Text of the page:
HAMLET (Speaking to his mother, Gertrude)

Come, come, and sit you down; you shall not budge;
You go not till I set you up a glass
Where you may see the inmost part of you.

(William Shakespeare, Hamlet, scene III, act IV)

America let’s sit a moment and talk.  Sit still, while we hold up a mirror so that “you may see the inmost part of you.”

Are you pleased with the America that you see?  Are you pleased with how quickly you have grown, from an infant nation uncertain even in your founding, what exactly you would become?  And listen, anyone proclaiming that they (the founders) had any clue what we would become is either ascribing supernatural powers to themselves, or they are so ensconced in their own reality, with their own perceptions and interpretations of the events leading up to now, that they believe that this is what was intended.

The thing about looking into the mirror is that it takes our 3-dimensional past, displays it as a 2-dimensional image juxtaposed over and under by subsequent images past and present. We end up seeing the breath of the problem but not the depth.

As we look over the events of just the last few months, the abuses of authority, the shooting, the killing of unarmed Black and Brown Men and then juxtapose them over the events of the last few months, in Staten Island, Baltimore, in Ferguson, in Zion, in Cleveland, in Queens, in Pennsylvania, we see a conflation of actions that speak to insidious nature of the institutional racism that exists in our nation.

When we look at the disparity between the way white men and Black men are treated by the justice system what we are seeing is system stripped of all nuance and subtlety.  A system where a knee on the neck of George Floyd, a Black Man by a police officer, and a pat on the back and a bottle of water to Kyle Rittenhouse, a white man who had just been pointed out to police as a person who had just shot three people, killing two of them, are both looked upon, by some, as ok.

A system where Black People are so unvalued that Philando Castile, a Black Man can be shot 5 times and killed in front of his partner and her daughter.

Where Jacob Blake, a Black Father can be shot, in the back seven times, in front of his sons.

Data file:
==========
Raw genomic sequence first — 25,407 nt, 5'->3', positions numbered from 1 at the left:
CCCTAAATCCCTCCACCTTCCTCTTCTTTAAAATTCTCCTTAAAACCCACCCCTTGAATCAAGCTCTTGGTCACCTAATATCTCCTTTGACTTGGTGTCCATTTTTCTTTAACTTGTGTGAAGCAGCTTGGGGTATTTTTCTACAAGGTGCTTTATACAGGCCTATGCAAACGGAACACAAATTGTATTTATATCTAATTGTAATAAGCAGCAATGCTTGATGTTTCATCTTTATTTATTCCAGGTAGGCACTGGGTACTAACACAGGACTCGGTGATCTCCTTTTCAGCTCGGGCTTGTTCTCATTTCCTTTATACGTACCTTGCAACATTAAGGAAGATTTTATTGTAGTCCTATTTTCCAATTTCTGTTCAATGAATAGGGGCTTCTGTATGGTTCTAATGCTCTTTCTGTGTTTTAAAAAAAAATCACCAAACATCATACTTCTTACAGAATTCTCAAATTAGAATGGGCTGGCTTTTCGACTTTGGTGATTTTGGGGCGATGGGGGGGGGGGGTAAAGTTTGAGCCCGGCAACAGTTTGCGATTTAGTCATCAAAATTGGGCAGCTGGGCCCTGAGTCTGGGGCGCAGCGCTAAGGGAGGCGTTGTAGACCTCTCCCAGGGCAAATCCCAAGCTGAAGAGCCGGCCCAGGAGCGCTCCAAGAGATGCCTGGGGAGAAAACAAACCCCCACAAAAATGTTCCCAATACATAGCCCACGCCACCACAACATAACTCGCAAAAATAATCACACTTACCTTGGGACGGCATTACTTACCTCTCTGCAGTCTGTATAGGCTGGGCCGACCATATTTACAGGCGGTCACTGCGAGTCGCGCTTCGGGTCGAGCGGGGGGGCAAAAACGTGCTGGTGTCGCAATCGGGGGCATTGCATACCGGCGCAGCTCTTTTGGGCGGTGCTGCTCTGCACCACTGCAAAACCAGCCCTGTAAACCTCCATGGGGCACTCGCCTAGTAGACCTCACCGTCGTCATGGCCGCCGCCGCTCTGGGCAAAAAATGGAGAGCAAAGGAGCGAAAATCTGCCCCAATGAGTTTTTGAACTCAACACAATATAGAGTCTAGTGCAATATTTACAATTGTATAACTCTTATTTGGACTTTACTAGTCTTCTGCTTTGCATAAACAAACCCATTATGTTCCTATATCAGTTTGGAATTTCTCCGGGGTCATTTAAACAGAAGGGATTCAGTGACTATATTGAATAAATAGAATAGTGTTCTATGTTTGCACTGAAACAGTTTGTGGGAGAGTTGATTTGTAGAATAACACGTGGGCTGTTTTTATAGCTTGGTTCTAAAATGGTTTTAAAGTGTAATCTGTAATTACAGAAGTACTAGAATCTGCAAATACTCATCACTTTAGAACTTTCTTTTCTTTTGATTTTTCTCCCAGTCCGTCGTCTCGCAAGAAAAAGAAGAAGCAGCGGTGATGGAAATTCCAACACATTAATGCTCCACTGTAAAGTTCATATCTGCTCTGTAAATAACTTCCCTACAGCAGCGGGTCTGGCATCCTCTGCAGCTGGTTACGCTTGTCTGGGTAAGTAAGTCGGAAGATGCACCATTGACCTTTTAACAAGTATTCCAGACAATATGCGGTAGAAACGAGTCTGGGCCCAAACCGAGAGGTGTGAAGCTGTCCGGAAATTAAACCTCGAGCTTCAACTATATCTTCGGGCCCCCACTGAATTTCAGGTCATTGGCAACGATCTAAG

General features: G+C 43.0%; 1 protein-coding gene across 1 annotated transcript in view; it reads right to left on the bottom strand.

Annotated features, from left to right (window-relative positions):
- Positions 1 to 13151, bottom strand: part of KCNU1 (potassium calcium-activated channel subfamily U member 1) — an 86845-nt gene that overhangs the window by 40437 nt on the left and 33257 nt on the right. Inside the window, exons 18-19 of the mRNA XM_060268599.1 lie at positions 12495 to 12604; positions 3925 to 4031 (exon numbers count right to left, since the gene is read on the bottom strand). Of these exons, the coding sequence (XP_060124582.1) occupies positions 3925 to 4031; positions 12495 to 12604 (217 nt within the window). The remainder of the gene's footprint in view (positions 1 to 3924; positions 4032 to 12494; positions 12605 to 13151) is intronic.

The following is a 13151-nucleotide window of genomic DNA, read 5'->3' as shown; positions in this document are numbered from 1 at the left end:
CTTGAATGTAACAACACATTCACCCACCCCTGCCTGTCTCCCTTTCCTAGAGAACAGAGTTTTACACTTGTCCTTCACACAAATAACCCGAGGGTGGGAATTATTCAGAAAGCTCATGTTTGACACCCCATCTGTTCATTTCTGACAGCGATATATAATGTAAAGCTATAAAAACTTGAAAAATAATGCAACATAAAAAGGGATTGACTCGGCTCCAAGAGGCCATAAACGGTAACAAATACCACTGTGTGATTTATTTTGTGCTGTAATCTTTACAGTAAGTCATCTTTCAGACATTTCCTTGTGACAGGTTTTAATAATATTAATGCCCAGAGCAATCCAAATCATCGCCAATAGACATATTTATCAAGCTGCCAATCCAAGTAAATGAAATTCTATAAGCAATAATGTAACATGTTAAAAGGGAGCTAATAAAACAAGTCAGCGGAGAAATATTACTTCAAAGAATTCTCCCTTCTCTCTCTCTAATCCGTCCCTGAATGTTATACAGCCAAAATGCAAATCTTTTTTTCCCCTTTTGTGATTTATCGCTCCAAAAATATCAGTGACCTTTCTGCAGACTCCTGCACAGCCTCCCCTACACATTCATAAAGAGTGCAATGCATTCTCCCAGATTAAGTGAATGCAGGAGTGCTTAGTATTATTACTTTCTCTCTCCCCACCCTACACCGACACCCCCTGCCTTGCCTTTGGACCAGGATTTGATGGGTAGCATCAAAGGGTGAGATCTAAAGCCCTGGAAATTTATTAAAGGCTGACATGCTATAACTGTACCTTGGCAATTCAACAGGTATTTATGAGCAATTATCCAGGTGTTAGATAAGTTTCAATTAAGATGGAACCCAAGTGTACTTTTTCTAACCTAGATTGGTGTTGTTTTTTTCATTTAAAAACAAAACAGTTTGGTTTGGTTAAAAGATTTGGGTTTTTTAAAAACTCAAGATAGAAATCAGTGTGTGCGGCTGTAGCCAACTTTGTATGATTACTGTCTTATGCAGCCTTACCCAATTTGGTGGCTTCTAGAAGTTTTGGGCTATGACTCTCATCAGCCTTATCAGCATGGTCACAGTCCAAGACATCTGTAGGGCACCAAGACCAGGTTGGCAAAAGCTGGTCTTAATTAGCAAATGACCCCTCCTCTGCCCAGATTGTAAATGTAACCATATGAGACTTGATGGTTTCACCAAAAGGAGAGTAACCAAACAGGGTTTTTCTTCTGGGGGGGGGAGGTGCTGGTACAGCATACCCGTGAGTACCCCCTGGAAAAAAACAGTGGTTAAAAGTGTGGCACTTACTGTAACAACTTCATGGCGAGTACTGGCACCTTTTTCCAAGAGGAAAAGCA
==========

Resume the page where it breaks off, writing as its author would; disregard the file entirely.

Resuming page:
Where Breonna Taylor, a Black Woman, can be awakened from her sleep in the middle of the night, shot eight times and killed in her home.

Where Sandra Bland, a Black Woman can be killed in the custody of police for failure to signal in traffic.

All harmed by people sworn to “protect and serve.”

Where Treyvon Martin a Black Teenager can be killed for walking down a street in his father’s neighborhood. 

Where Ahmaud Arbery, a Black Man can be hunted down and killed for simply taking a morning jog.

These Black Men killed by vigilantes with no legal allegiance, just an allegiance to a cause of suppression and oppression of a people who have earned the right to live and be free.

It is the breath of this cause that it gives us pause.  Is this too difficult a task, is this beyond us?  It is the depth of this cause, though, that gives us reason, reason to continue this struggle.

What we are not seeing because of the confusion of that conflation is that, in the depths of the image is a shift in the look and the dynamics of it. In the cacophony of voices and sounds there has been a change in the tone and timbre. The cacophony has become a symphony.

What we must remember about a symphony is that it is more than just a song, it is a series of songs that become a movement. Movements that come together to tell the story, this story, a story of change.

The depths of racism in this country are so deep that at its core it is affecting all of America. Healthcare, education, housing, employment, business, these are all areas touched and influenced by what is a most insidious of affectations.

Racism is a disease of the heart. A disease not unlike the virus COVID19 in that it hardens the heart in much the same way that the virus does our lungs and other organs.

There is a cure, though, for this disease.  It begins with concern and compassion.  It continues with a commitment to caring.  Finally, a will to change.

  • Concern will lead to identifying where the roots of our problems as a people are.
  • Compassion will lead to empathy, the recognizing of another’s pain. To feel another’s pain. To walk a mile in another’s shoes.
  • Commitment to caring is where we lift one another up.  Where we replenish, refresh, and restore the faith of others and our faith in ourselves.
  • Combining these elements gives us a path to a cure to this curse we live with.